Legislating Atrocity Prevention

56 Pages Posted: 11 Nov 2019 Last revised: 14 Feb 2020

See all articles by Zachary D. Kaufman

Zachary D. Kaufman

University of Florida Levin College of Law; Boston University - School of Law; Washington University in St. Louis - School of Law; University of Houston Law Center; Stanford Law School; Yale University - Law School; Harvard University - Harvard Kennedy School (HKS)

Date Written: 2020


Despite promises made by the international community after the Holocaust to “never again” allow genocide, war crimes, and crimes against humanity to be committed, these “atrocity crimes” have been perpetrated again and again. Today—from Syria and South Sudan to Myanmar and Yemen—such catastrophes still rage around the world, and many more may erupt. This is therefore a crucial time to consider new initiatives to address existing and future humanitarian crises.

In addition to political, normative, and technological advancements, novel legal developments in the United States hold great potential to help address atrocity crimes. Two such pieces of legislation—the Syrian War Crimes Accountability Act and the Elie Wiesel Genocide and Atrocities Prevention Act—recently became law in the United States. These landmark acts unprecedentedly enshrine “atrocity prevention” and define “transitional justice” in U.S. law. In addition, for the first time, one of the acts refers to the Atrocities Prevention Board—an interagency body established by executive order—in a non-appropriations law, endowing this entity (and its successor) with greater congressional support and legitimacy. Amid an era in the United States that is more polarized than at any time since the Civil War, that each law garnered overwhelming support from both Democratic and Republican officials demonstrates that Americans can still agree on at least some basic principles. This Article provides the first comprehensive analysis of these groundbreaking laws and how they relate to other scholars’ and my own studies on atrocity prevention and transitional justice.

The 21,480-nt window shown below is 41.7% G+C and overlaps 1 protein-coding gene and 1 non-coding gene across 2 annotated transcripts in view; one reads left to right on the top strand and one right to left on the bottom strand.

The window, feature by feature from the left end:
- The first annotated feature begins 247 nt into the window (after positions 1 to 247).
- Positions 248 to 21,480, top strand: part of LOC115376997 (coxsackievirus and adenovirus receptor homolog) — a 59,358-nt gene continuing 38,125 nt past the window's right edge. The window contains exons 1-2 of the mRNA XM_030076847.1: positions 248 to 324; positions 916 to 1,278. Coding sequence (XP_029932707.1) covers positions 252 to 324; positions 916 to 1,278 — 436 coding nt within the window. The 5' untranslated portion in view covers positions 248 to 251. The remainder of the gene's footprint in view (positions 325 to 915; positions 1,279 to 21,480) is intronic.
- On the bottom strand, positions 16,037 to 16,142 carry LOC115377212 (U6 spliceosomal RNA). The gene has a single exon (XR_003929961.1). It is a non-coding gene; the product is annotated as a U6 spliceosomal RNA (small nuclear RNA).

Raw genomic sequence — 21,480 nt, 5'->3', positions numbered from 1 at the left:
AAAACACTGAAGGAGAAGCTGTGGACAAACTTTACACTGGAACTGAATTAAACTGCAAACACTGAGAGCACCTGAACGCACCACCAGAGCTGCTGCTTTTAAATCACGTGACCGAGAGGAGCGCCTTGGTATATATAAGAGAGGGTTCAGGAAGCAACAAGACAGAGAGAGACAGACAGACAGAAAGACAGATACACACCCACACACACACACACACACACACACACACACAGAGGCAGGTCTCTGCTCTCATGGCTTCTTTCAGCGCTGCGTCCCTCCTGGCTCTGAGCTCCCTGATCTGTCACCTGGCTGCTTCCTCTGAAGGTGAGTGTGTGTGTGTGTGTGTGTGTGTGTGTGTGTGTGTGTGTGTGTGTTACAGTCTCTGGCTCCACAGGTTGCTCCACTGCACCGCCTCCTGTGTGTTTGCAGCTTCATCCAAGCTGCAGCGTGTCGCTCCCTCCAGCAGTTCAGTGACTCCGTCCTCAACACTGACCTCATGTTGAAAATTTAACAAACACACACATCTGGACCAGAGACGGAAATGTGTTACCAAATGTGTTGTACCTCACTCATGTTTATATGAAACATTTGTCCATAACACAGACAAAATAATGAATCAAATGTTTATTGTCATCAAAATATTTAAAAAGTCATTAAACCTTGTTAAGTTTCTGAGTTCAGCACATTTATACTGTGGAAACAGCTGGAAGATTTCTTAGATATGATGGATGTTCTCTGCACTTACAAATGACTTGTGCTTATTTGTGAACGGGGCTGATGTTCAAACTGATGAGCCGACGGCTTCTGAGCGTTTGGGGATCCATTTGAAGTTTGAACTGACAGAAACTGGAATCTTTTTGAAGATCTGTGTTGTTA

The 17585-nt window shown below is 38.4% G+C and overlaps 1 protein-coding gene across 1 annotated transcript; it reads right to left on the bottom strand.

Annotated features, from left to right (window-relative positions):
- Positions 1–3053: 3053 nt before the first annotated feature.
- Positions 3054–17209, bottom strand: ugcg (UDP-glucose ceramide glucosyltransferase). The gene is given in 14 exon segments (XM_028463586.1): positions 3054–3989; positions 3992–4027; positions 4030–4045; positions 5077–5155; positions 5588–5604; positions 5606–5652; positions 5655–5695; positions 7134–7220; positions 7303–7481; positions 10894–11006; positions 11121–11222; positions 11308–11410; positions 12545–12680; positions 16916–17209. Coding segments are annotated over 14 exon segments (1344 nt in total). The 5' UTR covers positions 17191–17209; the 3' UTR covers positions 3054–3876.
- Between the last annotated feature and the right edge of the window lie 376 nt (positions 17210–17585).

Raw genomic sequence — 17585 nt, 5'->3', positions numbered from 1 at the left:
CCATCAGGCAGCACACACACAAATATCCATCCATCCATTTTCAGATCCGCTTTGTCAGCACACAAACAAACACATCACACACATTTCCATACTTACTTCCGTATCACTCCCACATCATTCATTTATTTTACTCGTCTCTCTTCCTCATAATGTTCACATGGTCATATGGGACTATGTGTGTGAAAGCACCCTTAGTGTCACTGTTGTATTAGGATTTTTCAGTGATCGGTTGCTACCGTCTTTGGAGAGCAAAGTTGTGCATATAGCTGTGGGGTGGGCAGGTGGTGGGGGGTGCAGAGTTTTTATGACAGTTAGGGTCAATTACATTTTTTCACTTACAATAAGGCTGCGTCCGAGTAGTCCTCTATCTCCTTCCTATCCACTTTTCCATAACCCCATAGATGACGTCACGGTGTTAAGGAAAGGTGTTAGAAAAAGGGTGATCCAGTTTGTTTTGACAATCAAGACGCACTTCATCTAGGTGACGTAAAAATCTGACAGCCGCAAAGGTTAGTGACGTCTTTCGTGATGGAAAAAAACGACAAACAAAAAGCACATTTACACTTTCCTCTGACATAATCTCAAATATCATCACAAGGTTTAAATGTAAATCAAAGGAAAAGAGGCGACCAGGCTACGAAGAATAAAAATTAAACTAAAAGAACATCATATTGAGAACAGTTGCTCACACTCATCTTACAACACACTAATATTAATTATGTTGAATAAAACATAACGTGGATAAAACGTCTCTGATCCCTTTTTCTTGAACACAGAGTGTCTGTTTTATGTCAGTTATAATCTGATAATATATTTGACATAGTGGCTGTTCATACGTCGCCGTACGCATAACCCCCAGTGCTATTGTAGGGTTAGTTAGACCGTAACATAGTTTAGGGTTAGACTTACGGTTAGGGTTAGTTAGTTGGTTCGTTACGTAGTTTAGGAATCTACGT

Keywords: Legislation, Foreign Relations Law, International Law, Foreign Policy, U.S. Foreign Policy, National Security Law, National Security, National Interest, Atrocity Prevention, Transitional Justice, International Justice, Genocide, War Crimes, Crimes Against Humanity, Atrocity Crimes, Syria, Rwanda

Suggested Citation

Kaufman, Zachary D., Legislating Atrocity Prevention (2020). Harvard Journal on Legislation, Volume 57, pp. 163-218, Available at SSRN: https://ssrn.com/abstract=3484442 or http://dx.doi.org/10.2139/ssrn.3484442

Zachary D. Kaufman (Contact Author)

University of Florida Levin College of Law ( email )

P.O. Box 117625
Gainesville, FL 32611-7625
United States

HOME PAGE: http://https://www.law.ufl.edu/faculty/zachary-d-kaufman

Boston University - School of Law ( email )

765 Commonwealth Avenue
Boston, MA 02215
United States

Washington University in St. Louis - School of Law ( email )

Campus Box 1120
St. Louis, MO 63130
United States

HOME PAGE: http://law.wustl.edu/faculty-staff-directory/profile/zachary-d-kaufman/

University of Houston Law Center ( email )

4104 Martin Luther King Boulevard
Houston, TX 77204-6060
United States

HOME PAGE: http://www.law.uh.edu/faculty/zacharykaufman/

Stanford Law School ( email )

559 Nathan Abbott Way
Stanford, CA 94305-8610
United States

Yale University - Law School ( email )

P.O. Box 208215
New Haven, CT 06520-8215
United States

Harvard University - Harvard Kennedy School (HKS) ( email )

79 John F. Kennedy Street
Cambridge, MA 02138
United States

Do you have negative results from your research you’d like to share?

Paper statistics

Abstract Views
PlumX Metrics